matteo renzi
Italian Prime Minister Matteo Renzi speaks during a media conference after a referendum on constitutional reform at Chigi palace in Rome, Italy, December 5, 2016.Reuters

Italian Prime Minister Matteo Renzi stuck to his guns and resigned from his post after a crushing defeat in the referendum about constitutional changes that would have centred more power in the federal government.

Activists and common people opposed the change as it would take powers away from the Senate and the regional governments. They argued that this move would affect democracy.

Late on Sunday, Renzi conceded defeat and accepted responsibility for the outcome, stating that the "No" campaign, led by the Five Star Movement, must propose strategies that would take the economy out of a slump.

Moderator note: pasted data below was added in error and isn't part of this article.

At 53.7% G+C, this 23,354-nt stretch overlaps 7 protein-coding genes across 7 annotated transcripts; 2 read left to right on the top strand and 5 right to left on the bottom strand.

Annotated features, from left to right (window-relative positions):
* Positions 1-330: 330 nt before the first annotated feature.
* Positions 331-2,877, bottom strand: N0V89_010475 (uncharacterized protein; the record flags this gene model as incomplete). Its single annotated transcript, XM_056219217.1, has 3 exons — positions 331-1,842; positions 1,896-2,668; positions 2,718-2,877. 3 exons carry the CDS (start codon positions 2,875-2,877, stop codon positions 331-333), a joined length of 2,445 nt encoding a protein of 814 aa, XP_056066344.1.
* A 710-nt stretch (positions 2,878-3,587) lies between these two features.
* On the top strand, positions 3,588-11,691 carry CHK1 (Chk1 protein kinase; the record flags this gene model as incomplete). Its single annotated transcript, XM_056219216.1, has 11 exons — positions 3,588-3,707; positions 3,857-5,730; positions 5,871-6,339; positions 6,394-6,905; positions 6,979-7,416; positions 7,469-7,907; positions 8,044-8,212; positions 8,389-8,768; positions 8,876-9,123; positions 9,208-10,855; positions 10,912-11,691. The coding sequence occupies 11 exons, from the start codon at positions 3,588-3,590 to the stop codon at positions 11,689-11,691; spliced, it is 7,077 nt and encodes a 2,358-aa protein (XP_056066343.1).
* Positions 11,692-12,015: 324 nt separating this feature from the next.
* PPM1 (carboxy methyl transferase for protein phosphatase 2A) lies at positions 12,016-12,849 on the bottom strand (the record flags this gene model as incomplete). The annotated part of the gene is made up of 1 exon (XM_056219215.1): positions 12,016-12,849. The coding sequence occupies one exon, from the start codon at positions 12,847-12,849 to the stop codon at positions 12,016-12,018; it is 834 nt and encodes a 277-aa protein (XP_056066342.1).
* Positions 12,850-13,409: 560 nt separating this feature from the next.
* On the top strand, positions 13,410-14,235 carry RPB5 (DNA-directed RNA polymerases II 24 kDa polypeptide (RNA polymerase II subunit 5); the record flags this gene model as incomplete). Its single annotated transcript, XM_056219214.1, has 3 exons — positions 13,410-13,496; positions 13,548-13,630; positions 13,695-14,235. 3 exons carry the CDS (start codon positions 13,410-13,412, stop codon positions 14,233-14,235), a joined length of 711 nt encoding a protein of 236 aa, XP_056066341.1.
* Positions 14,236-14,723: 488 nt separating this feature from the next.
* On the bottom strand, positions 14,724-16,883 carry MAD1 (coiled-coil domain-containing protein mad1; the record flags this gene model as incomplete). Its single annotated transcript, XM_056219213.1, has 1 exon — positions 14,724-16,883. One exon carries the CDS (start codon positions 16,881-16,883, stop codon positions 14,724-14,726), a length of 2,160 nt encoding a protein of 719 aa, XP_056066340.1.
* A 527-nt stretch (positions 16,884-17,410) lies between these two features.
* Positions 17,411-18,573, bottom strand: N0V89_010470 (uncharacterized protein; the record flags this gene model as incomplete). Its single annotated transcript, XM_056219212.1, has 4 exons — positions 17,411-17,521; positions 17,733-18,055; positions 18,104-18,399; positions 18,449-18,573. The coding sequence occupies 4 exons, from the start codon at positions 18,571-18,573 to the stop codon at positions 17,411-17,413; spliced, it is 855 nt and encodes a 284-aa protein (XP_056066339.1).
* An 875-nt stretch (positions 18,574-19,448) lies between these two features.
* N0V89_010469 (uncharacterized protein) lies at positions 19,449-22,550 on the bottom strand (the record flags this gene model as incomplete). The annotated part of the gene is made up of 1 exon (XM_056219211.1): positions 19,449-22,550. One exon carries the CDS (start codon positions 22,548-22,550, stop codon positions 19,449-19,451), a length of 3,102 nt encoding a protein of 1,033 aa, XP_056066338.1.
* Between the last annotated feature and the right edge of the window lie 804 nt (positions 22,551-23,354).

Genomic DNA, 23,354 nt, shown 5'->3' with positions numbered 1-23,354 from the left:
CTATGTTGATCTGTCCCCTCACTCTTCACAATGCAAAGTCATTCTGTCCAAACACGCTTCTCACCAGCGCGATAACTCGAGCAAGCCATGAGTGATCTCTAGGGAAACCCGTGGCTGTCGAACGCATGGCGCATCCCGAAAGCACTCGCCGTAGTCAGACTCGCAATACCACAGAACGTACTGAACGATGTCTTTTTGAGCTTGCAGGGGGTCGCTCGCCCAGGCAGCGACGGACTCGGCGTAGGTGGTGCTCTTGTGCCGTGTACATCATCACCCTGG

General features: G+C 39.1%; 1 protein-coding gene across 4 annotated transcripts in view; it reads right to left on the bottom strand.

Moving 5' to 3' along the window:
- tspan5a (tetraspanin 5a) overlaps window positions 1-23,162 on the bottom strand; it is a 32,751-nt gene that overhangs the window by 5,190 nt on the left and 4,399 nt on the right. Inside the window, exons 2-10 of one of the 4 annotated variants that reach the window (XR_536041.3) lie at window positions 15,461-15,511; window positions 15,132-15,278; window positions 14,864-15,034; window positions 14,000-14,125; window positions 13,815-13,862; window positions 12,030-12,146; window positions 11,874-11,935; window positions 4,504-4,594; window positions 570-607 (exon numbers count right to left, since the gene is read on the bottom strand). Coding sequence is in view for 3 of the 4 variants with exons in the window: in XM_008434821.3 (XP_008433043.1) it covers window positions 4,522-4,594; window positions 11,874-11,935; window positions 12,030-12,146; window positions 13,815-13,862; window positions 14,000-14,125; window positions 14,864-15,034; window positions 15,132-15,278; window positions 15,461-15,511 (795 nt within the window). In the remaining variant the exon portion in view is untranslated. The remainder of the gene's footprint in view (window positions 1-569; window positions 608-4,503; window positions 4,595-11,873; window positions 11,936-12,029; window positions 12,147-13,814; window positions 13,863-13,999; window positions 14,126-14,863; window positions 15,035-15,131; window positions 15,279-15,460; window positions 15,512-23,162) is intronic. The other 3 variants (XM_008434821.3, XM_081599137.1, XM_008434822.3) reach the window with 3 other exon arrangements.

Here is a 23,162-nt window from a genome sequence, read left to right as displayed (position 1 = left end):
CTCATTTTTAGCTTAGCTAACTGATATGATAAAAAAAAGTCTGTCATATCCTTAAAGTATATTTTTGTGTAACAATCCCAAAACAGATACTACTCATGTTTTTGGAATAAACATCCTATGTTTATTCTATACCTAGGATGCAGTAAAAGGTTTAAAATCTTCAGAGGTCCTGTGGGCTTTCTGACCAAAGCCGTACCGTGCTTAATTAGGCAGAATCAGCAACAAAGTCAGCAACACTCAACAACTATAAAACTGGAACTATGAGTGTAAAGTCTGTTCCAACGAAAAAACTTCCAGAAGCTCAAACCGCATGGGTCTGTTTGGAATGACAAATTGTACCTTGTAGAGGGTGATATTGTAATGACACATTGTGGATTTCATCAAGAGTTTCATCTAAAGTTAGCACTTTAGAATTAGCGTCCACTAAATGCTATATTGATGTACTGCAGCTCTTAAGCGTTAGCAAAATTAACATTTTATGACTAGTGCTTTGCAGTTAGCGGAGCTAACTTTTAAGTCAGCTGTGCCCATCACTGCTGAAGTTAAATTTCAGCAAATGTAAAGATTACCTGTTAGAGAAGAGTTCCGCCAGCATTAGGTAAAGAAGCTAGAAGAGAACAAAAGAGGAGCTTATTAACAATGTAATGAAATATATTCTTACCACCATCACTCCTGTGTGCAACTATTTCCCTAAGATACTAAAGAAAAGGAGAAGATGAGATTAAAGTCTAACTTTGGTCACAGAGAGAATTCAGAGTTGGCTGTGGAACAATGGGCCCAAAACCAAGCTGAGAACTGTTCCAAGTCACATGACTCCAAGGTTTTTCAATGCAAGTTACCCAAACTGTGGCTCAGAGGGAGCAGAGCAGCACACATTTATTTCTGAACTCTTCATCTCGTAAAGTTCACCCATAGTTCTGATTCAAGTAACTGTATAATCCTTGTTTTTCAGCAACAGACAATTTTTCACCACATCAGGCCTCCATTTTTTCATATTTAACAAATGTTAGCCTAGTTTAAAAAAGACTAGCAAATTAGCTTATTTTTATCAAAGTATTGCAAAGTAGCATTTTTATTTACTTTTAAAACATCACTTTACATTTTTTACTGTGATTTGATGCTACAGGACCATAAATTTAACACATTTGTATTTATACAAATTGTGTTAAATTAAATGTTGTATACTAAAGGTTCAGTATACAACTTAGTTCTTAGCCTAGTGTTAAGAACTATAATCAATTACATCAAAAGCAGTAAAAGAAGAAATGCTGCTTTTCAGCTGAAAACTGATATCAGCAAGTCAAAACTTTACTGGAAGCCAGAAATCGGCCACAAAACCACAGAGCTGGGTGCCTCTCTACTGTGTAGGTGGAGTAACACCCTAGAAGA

The No vote led with 60 percent against 40 percent for Yes. There was a turnout of nearly 70 percent people for the referendum, which turned into a vote of confidence/discontentment with the Prime Minister.

"Good luck to us all," Renzi told reporters. He is expected to tell the Cabinet about his resignation on Monday following which he would tender his resignation to Italian President Sergio Mattarella.

With the self-styled reformist's exit, Italy will be fending off a banking crisis, political turmoil and a populist anti-establishment movement, BBC reported.

One of the Five Star Movement's leaders Luigi Di Maio said, "Starting tomorrow we'll be at work on a Five Star government." The head of the party, Beppe Grillo, said that they would demand for an election "within a week."

However, it is possible that Renzi's Democratic Party would make an interim government until the next election in 2018.